Mr Chu said that one of the reasons why DigiPen decided to open its first-ever branch campus in Singapore was ‘the dedication and support of the Singapore government towards the development of the interactive digital media industry (IDM)’. Singapore also has ‘the potential of becoming the centre for the IDM industry, due to its strategic location in South-east Asia’, he said.

 

For Narayan Pant, the dean of executive education at Insead, the nation’s cosmopolitan nature was also a draw for the world-famous business school, which also has campuses in Fontainebleau and Abu Dhabi. ‘Singapore is a cosmopolitan culture and this is a reflection of our own cosmopolitan roots,’ he said. ‘We get students, teachers and participants from all over the world. It’s not only about bringing the class to the world, but about bringing the world to the class.’

 

Insead’s campus at one-north opened in 2000, and the school had initially planned its next step of expansion for 2008. ‘Instead, our next stage of growth was in 2005, when we had to make a 50 per cent expansion in space,’ said Prof Pant.

 

The business school’s proximity to other institutions of learning and research is another plus point. ‘In education, you don’t work alone,’ he said. ‘You work in an ecosystem. It’s about being near a library, the NUS, the NTU. And every new development, such as at Rochester Park or Fusionopolis, adds to the ecosystem. From that perspective, one-north is a great place to be.’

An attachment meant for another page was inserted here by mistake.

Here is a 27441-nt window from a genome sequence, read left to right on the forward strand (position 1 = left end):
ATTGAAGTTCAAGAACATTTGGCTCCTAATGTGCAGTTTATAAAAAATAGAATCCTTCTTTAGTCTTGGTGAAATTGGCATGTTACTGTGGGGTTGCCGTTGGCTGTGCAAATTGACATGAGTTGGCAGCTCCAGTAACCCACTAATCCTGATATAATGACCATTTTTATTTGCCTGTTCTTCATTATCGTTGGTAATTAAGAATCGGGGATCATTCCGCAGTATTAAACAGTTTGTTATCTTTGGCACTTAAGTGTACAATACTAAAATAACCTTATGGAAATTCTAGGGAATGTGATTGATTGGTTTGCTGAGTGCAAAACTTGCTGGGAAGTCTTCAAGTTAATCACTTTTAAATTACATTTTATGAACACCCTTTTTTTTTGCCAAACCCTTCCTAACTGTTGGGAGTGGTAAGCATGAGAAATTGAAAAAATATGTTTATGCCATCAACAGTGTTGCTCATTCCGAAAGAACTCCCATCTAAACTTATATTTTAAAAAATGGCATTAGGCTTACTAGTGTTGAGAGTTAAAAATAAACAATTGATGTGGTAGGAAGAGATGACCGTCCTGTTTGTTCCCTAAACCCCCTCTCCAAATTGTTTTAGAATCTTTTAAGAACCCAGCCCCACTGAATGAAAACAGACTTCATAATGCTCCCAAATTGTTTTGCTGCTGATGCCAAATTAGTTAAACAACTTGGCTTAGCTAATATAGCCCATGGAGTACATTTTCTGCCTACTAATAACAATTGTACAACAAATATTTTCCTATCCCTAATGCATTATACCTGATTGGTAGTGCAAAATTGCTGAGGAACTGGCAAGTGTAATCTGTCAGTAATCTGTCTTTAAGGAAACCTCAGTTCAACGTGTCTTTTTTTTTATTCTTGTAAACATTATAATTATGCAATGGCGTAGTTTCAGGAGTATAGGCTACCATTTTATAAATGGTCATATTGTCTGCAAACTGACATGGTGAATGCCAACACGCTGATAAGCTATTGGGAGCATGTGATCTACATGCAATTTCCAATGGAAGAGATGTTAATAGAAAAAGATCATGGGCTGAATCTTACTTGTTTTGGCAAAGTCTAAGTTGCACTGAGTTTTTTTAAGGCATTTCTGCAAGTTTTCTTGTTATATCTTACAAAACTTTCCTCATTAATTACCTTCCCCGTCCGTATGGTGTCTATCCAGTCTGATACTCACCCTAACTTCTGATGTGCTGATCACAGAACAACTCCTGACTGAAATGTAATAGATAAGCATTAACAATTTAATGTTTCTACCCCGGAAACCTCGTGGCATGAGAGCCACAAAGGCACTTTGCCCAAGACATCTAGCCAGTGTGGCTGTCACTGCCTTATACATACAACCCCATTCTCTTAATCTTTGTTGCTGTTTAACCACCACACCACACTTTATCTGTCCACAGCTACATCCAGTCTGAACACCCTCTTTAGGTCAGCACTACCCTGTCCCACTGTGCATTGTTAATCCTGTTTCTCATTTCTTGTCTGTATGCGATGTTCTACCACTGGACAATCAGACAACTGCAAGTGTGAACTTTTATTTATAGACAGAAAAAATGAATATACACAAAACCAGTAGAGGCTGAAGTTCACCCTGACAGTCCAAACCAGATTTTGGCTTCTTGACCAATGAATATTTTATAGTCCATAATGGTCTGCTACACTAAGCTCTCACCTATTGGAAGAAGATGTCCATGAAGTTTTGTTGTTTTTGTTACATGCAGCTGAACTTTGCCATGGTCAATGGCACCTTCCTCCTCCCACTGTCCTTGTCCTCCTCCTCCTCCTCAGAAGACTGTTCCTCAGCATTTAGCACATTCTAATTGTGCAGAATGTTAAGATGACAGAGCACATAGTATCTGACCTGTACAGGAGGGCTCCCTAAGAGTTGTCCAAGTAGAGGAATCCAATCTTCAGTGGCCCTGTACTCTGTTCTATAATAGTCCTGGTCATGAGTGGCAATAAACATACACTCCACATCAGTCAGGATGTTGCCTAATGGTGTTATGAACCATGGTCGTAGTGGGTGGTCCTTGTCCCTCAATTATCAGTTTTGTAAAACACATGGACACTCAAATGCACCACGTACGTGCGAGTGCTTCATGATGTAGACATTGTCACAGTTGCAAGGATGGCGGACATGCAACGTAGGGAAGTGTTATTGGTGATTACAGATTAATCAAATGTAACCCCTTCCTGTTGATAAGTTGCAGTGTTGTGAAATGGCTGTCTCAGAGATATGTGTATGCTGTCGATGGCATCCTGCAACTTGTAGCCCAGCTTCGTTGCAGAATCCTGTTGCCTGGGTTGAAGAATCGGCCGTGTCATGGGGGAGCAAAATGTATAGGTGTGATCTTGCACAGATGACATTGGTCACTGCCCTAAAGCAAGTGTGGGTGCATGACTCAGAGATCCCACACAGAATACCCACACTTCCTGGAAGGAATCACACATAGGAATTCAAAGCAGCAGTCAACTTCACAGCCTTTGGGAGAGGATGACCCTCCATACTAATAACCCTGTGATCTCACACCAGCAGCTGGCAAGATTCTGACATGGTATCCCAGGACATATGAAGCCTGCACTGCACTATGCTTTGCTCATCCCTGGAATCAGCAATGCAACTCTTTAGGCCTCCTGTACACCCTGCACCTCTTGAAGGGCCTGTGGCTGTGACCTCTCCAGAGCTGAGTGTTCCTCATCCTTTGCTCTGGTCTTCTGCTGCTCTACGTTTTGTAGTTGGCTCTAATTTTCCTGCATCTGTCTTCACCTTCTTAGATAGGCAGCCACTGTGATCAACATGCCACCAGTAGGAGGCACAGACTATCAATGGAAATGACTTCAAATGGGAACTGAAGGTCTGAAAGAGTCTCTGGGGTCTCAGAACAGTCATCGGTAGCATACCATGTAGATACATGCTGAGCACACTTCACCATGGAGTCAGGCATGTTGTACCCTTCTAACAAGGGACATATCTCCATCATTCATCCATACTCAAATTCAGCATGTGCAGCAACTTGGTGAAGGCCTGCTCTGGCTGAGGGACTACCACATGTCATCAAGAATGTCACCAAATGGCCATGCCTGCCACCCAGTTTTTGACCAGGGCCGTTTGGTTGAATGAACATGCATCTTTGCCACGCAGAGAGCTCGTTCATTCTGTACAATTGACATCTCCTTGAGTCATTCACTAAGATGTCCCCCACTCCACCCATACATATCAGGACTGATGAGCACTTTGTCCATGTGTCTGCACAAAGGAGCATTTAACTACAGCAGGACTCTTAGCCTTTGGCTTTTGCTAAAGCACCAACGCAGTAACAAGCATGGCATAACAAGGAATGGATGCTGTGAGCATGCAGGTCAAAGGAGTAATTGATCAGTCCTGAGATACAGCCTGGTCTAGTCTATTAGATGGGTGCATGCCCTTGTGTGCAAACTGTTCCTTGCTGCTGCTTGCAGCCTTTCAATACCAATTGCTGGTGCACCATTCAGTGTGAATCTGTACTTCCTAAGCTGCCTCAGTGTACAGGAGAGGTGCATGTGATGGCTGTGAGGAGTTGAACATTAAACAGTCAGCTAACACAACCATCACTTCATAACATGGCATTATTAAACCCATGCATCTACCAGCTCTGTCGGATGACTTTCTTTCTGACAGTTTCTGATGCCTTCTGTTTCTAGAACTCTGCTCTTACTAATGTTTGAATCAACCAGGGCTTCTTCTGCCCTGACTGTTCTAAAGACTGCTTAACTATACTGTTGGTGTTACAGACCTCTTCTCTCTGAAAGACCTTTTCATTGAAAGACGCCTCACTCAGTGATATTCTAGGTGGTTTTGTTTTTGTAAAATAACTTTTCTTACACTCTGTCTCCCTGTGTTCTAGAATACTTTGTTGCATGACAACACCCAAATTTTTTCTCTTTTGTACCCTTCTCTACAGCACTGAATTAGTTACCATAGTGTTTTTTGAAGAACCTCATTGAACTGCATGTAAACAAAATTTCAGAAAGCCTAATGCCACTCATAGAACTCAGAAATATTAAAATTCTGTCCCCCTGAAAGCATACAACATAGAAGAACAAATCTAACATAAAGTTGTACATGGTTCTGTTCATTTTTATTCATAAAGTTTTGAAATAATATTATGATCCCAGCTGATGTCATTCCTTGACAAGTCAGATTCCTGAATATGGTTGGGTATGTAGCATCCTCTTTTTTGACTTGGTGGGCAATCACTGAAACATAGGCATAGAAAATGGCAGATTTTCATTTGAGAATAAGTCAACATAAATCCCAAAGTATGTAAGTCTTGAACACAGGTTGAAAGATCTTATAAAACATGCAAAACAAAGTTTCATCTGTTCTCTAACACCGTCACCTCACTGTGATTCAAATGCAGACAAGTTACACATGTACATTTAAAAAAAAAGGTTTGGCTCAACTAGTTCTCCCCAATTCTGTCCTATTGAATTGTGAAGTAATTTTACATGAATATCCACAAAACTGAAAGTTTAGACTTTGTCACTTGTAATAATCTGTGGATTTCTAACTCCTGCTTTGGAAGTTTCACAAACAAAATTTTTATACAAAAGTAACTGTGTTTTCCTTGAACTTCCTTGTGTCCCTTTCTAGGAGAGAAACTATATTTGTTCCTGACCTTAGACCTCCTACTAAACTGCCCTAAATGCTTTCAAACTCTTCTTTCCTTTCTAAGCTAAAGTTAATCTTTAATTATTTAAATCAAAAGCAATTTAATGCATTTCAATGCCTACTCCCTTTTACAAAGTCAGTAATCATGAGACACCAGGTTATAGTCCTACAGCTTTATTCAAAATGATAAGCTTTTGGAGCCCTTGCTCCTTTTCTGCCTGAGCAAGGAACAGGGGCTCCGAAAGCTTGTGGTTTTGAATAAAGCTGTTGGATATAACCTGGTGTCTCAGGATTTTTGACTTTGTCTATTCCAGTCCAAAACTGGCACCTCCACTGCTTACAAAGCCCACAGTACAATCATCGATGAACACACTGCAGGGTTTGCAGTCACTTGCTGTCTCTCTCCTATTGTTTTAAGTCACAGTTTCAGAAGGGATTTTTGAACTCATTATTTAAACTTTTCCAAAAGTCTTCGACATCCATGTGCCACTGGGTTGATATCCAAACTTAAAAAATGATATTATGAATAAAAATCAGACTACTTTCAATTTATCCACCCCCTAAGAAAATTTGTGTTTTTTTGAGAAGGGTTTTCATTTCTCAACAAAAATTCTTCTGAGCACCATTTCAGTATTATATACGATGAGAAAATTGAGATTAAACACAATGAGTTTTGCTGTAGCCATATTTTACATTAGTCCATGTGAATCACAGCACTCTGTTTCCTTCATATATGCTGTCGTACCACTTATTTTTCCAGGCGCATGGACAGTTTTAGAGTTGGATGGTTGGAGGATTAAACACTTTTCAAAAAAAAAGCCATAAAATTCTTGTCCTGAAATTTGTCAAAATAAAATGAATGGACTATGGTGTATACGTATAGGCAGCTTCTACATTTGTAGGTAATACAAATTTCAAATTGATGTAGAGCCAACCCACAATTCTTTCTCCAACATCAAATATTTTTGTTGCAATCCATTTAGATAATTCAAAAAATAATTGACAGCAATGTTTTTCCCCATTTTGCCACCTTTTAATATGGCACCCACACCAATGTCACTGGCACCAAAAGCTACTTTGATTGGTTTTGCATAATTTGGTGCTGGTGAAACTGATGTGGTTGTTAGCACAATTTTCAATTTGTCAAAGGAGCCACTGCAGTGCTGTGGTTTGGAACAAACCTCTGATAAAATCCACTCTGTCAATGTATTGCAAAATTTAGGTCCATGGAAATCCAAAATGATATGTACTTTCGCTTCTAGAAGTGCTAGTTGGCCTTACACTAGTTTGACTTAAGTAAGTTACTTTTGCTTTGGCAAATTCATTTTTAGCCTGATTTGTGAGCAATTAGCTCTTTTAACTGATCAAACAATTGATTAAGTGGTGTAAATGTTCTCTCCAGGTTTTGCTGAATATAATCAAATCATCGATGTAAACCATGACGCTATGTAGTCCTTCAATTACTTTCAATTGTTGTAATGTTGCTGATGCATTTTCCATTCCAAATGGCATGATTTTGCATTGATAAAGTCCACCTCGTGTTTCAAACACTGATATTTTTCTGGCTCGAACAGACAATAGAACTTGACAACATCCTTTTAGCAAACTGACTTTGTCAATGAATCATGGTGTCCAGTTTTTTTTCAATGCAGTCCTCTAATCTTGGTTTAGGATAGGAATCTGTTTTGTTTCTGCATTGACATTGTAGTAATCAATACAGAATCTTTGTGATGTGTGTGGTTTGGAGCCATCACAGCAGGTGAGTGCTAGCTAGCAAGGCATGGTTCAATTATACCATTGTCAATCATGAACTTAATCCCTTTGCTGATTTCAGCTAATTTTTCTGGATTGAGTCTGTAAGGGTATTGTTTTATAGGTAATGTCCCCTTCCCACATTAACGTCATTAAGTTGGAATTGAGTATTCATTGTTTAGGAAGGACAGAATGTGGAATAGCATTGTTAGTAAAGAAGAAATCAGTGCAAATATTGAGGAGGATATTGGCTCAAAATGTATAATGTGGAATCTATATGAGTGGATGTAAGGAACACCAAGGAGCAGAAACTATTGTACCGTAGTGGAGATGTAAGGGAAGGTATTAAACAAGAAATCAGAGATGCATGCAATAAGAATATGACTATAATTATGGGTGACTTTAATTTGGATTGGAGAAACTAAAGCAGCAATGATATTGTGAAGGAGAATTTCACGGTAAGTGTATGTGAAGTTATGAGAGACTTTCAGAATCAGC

Another school which a multi-national flavour, this time literally, is Palate Sensations. The school, situated in a black-and-white colonial building at the Wessex Estate, offers lessons in French, Italian and Mexican cuisine, as well as courses for cocktails and pastry.

 

‘We like to work some of our courses around a theme, like a movie,’ said managing director and owner Lynette Foo. ‘We have Mexican cooking classes built around Like Water for Chocolate, and French classes around the movies Ratatouille and Chocolat.’

 

A few blocks away, also in the Wessex Estate within one-north, is the Centre Stage School of the Arts, which teaches drama to children. On any given day, crowds of kids can be seen entering or leaving the school, chattering excitedly and getting ready to enact scenes from Roald Dahl’s The Twits or Shakespeare’s A Midsummer Night’s Dream.

 

The school accepts participants as young as six months, when babies start to learn the basics of interaction, to as old as 17 years. It also has a few adult classes. ‘Theatre’s so important, it’s not only about acting, but about poise, expression, listening and language,’ said artistic director Peter Hodgson, who has a bachelor of arts in theatre as well as teaching and acting diplomas.

 

‘More and more, the corporate world is also tending to hire people with an arts background,’ added Mr Hodgson, who started the school with his wife, Alison Tompkins.

 

Centre Stage used to be located in the River Valley area, but Mr Hodgson said that Wessex Estate, in the green enclave of one-north, is more conducive to learning drama. ‘The advantage here is that we have a beautiful, calm environment,’ he said. ‘It’s more helpful to what we do.’

 

Source: Business Times